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Muslim, Arab, South Asian 9/11 Detainees Abused at Brooklyn Detention Center are Finally Compensated


After 20 years, Muslim, Arab, South Asian 9/11 detainees abused at Brooklyn Detention Center finally compensated 

In a rare move, the Federal Bureau of Prisons (BOP) has provided funds to a former warden to enable him to settle our lawsuit, Turkmen v. Ashcroft, brought by a group of Muslim, Arab, and South Asian men who were rounded up after 9/11. The men say Dennis Hasty, who at the time headed the Metropolitan Detention Center (MDC) in Brooklyn, allowed and encouraged abuse by guards under his supervision. 

The case, which originally also sought accountability from high-level members of the George W. Bush administration, has evolved over two decades and was heard by the Supreme Court the day before Donald Trump took office. The Supreme Court’s resulting decision significantly limited the rights of people seeking compensation for constitutional violations by federal officers, but remanded one claim – against Warden Hasty – to the lower courts. In 2021, the district court held that the men did not have a right to sue for their injuries, without even deciding whether Hasty violated the Constitution. With the prospect of obtaining justice slipping away, the plaintiffs were not in a position typically conducive to securing a settlement. BOP’s unusual intervention, the plaintiffs’ lawyers say, is due to plaintiffs’ egregious mistreatment, the failure of the court system, and their unrelenting pursuit of justice.

According to the agreement, which was made public last week, $98,000 will be split among the six plaintiffs: Ahmer Iqbal Abbasi, Anser Mehmood, Benamar Benatta, Ahmed Khalifa, Saeed Hammouda, and Purna Raj Bajracharya. Although not an admission of guilt, the agreement includes a letter to each individual from BOP director Michael Caraval in which he acknowledges that the Department of Justice determined that “detainees were held in excessively restrictive and unduly harsh conditions of confinement and a number of individuals were physically and verbally abused by certain MDC officers.”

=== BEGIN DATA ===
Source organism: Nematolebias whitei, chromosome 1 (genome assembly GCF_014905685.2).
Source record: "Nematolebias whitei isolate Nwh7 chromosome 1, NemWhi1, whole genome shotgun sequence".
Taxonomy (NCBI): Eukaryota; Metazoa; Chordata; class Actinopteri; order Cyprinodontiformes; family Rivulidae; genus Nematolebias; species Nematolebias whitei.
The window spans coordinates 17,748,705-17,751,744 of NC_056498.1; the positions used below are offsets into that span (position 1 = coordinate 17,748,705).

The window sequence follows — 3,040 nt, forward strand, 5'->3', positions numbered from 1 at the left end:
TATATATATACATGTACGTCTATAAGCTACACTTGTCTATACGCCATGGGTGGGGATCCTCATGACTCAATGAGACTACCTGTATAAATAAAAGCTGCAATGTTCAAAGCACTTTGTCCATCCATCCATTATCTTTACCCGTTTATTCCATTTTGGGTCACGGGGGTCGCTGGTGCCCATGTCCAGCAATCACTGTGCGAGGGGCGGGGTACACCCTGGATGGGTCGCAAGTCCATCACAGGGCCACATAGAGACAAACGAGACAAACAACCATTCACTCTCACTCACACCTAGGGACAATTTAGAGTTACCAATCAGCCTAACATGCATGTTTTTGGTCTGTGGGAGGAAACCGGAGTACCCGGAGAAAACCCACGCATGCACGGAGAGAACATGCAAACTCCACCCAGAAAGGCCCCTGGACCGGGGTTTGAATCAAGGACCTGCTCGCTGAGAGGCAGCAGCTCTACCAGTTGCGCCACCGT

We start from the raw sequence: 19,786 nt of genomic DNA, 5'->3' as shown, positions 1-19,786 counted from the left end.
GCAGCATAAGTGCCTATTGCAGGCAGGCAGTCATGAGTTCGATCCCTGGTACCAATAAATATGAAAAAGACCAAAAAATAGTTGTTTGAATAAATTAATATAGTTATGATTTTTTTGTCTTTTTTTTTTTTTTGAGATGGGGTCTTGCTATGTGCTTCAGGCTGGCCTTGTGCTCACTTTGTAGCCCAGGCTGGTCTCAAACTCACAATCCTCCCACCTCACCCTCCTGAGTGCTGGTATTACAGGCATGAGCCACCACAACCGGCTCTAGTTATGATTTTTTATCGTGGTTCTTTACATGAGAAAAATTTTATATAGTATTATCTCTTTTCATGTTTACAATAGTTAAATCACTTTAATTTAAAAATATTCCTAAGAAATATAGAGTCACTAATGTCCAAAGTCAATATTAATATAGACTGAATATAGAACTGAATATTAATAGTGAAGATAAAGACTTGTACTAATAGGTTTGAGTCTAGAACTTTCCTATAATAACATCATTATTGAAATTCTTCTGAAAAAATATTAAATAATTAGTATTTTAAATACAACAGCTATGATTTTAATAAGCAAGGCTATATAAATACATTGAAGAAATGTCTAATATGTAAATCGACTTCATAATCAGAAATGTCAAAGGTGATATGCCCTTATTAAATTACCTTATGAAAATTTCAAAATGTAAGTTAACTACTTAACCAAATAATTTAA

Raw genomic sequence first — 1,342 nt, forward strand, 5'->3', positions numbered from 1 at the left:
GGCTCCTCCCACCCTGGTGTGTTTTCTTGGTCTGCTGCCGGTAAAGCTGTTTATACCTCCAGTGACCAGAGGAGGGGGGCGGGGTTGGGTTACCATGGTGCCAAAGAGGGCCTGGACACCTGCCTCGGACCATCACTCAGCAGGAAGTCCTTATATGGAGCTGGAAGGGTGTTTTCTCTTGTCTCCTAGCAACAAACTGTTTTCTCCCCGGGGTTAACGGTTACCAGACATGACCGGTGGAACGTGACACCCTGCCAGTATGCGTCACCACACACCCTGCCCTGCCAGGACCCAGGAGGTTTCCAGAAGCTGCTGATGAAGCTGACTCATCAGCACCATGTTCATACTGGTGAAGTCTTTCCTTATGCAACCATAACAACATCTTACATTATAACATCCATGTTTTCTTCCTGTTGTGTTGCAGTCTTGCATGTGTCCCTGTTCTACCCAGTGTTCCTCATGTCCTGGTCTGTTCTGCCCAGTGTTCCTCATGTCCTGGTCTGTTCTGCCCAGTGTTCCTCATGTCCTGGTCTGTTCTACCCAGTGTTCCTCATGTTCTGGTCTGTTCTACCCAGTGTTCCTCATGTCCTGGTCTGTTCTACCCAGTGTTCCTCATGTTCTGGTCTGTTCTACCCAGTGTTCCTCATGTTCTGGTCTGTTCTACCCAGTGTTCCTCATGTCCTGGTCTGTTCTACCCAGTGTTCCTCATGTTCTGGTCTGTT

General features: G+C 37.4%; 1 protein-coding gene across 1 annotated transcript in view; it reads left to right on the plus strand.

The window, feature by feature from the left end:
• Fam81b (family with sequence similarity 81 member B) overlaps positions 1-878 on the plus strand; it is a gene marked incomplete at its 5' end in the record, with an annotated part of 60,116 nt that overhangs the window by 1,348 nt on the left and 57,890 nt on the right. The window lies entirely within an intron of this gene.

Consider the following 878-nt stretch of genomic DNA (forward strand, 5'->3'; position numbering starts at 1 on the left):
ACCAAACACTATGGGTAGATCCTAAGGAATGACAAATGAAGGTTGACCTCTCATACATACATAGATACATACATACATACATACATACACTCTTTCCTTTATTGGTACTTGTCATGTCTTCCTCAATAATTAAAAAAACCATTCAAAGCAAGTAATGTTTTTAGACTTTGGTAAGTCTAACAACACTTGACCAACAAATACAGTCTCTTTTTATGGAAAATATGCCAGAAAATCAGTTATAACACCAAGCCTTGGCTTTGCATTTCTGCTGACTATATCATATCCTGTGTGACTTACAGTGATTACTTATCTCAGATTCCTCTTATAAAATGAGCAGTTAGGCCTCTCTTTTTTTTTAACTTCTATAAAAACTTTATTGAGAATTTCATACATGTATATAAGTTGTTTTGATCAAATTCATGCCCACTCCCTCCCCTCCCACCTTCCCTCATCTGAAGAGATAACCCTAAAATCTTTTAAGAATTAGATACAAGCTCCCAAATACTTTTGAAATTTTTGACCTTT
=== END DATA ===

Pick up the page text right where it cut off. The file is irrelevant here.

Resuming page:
To learn more about Turkmen v. Ashcroft, visit our website.


Mariah Lopez, plaintiff in Lopez v. Department of Homeless Services, profiled in the New York Times 

In a major profile in The New York Times, our client Mariah Lopez discussed her lengthy history of legal action against the City of New York. Ms. Lopez, who has filed at least 14 suits against the City, brought the case Lopez v. New York City Department of Homeless Services, which concerned the failure of the NYC Department of Homeless Services (DHS) to serve transgender people in safe shelters, meet standards for accessibility to residents with disabilities, and provide residents shelter free from harassment and abuse by staff, security, and other personnel. The lawsuit was brought against DHS in 2017 as a pro se case (without lawyers) by Ms. Lopez, an Afro-Latina disabled transgender woman and the executive director for STARR (Strategic Trans Alliance for Radical Reform), after DHS denied her shelter placement. Following important wins in the individual case,  the Center for Constitutional Rights and co-counsel joined in order to provide support to Ms. Lopez in settlement negotiations.

Under the agreement, the City will establish shelter units that serve and affirm trans, nonbinary, and gender nonconforming (TGNC) people in Brooklyn, the Bronx, Queens, and Manhattan; provide shelter staff (including contractors) training on the rights of TGNC people; require that shelter staff (including contractors) follow a non-discrimination policy; and strengthen the complaint investigation process when shelter residents allege anti-trans discrimination or harassment.

Read the piece on the New York Times website.


Last modified 

July 12, 2022